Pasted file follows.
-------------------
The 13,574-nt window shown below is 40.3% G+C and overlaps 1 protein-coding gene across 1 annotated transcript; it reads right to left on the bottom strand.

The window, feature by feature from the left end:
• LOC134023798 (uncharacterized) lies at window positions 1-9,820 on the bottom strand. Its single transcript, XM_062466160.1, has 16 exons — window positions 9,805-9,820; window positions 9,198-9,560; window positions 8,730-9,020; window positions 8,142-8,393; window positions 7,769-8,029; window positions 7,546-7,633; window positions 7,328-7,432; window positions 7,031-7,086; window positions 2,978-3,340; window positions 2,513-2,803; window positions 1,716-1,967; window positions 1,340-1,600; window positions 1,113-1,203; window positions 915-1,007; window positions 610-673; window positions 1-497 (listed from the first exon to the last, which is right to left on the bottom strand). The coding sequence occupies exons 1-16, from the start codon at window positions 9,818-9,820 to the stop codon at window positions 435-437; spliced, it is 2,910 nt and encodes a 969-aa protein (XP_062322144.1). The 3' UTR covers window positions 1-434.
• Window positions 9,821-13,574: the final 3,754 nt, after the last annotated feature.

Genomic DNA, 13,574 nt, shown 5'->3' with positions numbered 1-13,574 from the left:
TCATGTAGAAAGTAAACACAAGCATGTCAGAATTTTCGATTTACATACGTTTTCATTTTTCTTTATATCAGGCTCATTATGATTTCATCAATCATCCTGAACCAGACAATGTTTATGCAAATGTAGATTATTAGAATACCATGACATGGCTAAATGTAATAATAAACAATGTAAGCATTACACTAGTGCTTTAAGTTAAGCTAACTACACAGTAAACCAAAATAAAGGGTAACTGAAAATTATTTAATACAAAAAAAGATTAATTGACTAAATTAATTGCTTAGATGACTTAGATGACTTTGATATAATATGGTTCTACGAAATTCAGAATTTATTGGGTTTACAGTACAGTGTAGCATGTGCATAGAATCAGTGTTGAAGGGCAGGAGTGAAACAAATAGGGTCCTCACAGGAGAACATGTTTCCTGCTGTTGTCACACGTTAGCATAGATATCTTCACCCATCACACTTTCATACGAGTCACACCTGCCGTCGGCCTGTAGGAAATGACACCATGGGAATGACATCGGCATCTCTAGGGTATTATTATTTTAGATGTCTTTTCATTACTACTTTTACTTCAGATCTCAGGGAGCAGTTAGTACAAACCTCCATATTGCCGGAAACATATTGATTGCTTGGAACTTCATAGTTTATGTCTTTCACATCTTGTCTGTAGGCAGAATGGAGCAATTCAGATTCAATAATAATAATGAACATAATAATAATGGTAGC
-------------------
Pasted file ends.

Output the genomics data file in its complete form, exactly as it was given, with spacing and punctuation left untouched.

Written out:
The 13,574-nt window shown below is 40.3% G+C and overlaps 1 protein-coding gene across 1 annotated transcript; it reads right to left on the bottom strand.

The window, feature by feature from the left end:
• LOC134023798 (uncharacterized) lies at window positions 1-9,820 on the bottom strand. Its single transcript, XM_062466160.1, has 16 exons — window positions 9,805-9,820; window positions 9,198-9,560; window positions 8,730-9,020; window positions 8,142-8,393; window positions 7,769-8,029; window positions 7,546-7,633; window positions 7,328-7,432; window positions 7,031-7,086; window positions 2,978-3,340; window positions 2,513-2,803; window positions 1,716-1,967; window positions 1,340-1,600; window positions 1,113-1,203; window positions 915-1,007; window positions 610-673; window positions 1-497 (listed from the first exon to the last, which is right to left on the bottom strand). The coding sequence occupies exons 1-16, from the start codon at window positions 9,818-9,820 to the stop codon at window positions 435-437; spliced, it is 2,910 nt and encodes a 969-aa protein (XP_062322144.1). The 3' UTR covers window positions 1-434.
• Window positions 9,821-13,574: the final 3,754 nt, after the last annotated feature.

Genomic DNA, 13,574 nt, shown 5'->3' with positions numbered 1-13,574 from the left:
TCATGTAGAAAGTAAACACAAGCATGTCAGAATTTTCGATTTACATACGTTTTCATTTTTCTTTATATCAGGCTCATTATGATTTCATCAATCATCCTGAACCAGACAATGTTTATGCAAATGTAGATTATTAGAATACCATGACATGGCTAAATGTAATAATAAACAATGTAAGCATTACACTAGTGCTTTAAGTTAAGCTAACTACACAGTAAACCAAAATAAAGGGTAACTGAAAATTATTTAATACAAAAAAAGATTAATTGACTAAATTAATTGCTTAGATGACTTAGATGACTTTGATATAATATGGTTCTACGAAATTCAGAATTTATTGGGTTTACAGTACAGTGTAGCATGTGCATAGAATCAGTGTTGAAGGGCAGGAGTGAAACAAATAGGGTCCTCACAGGAGAACATGTTTCCTGCTGTTGTCACACGTTAGCATAGATATCTTCACCCATCACACTTTCATACGAGTCACACCTGCCGTCGGCCTGTAGGAAATGACACCATGGGAATGACATCGGCATCTCTAGGGTATTATTATTTTAGATGTCTTTTCATTACTACTTTTACTTCAGATCTCAGGGAGCAGTTAGTACAAACCTCCATATTGCCGGAAACATATTGATTGCTTGGAACTTCATAGTTTATGTCTTTCACATCTTGTCTGTAGGCAGAATGGAGCAATTCAGATTCAATAATAATAATGAACATAATAATAATGGTAGC